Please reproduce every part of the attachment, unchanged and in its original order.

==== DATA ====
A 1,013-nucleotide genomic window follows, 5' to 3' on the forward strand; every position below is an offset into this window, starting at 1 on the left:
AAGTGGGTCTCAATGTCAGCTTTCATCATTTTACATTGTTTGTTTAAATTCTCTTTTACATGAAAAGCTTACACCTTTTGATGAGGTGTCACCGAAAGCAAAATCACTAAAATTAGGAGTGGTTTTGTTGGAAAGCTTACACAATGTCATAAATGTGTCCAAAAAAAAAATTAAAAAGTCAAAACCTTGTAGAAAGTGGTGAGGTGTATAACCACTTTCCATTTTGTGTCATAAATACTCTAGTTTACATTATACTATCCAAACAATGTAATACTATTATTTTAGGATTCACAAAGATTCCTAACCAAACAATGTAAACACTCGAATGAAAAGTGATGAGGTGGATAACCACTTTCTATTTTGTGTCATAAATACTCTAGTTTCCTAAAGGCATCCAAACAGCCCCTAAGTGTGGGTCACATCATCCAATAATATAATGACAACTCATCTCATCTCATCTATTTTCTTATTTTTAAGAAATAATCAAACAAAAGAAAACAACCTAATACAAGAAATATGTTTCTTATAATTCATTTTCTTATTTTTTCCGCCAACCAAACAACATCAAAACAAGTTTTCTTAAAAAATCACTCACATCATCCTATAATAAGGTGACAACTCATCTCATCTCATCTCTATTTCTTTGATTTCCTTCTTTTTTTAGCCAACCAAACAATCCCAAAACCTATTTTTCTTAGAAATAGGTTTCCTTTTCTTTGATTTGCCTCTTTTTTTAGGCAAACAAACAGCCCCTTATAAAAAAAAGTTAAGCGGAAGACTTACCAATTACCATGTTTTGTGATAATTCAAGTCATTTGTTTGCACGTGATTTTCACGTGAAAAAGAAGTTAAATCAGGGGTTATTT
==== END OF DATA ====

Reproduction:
A 1,013-nucleotide genomic window follows, 5' to 3' on the forward strand; every position below is an offset into this window, starting at 1 on the left:
AAGTGGGTCTCAATGTCAGCTTTCATCATTTTACATTGTTTGTTTAAATTCTCTTTTACATGAAAAGCTTACACCTTTTGATGAGGTGTCACCGAAAGCAAAATCACTAAAATTAGGAGTGGTTTTGTTGGAAAGCTTACACAATGTCATAAATGTGTCCAAAAAAAAAATTAAAAAGTCAAAACCTTGTAGAAAGTGGTGAGGTGTATAACCACTTTCCATTTTGTGTCATAAATACTCTAGTTTACATTATACTATCCAAACAATGTAATACTATTATTTTAGGATTCACAAAGATTCCTAACCAAACAATGTAAACACTCGAATGAAAAGTGATGAGGTGGATAACCACTTTCTATTTTGTGTCATAAATACTCTAGTTTCCTAAAGGCATCCAAACAGCCCCTAAGTGTGGGTCACATCATCCAATAATATAATGACAACTCATCTCATCTCATCTATTTTCTTATTTTTAAGAAATAATCAAACAAAAGAAAACAACCTAATACAAGAAATATGTTTCTTATAATTCATTTTCTTATTTTTTCCGCCAACCAAACAACATCAAAACAAGTTTTCTTAAAAAATCACTCACATCATCCTATAATAAGGTGACAACTCATCTCATCTCATCTCTATTTCTTTGATTTCCTTCTTTTTTTAGCCAACCAAACAATCCCAAAACCTATTTTTCTTAGAAATAGGTTTCCTTTTCTTTGATTTGCCTCTTTTTTTAGGCAAACAAACAGCCCCTTATAAAAAAAAGTTAAGCGGAAGACTTACCAATTACCATGTTTTGTGATAATTCAAGTCATTTGTTTGCACGTGATTTTCACGTGAAAAAGAAGTTAAATCAGGGGTTATTT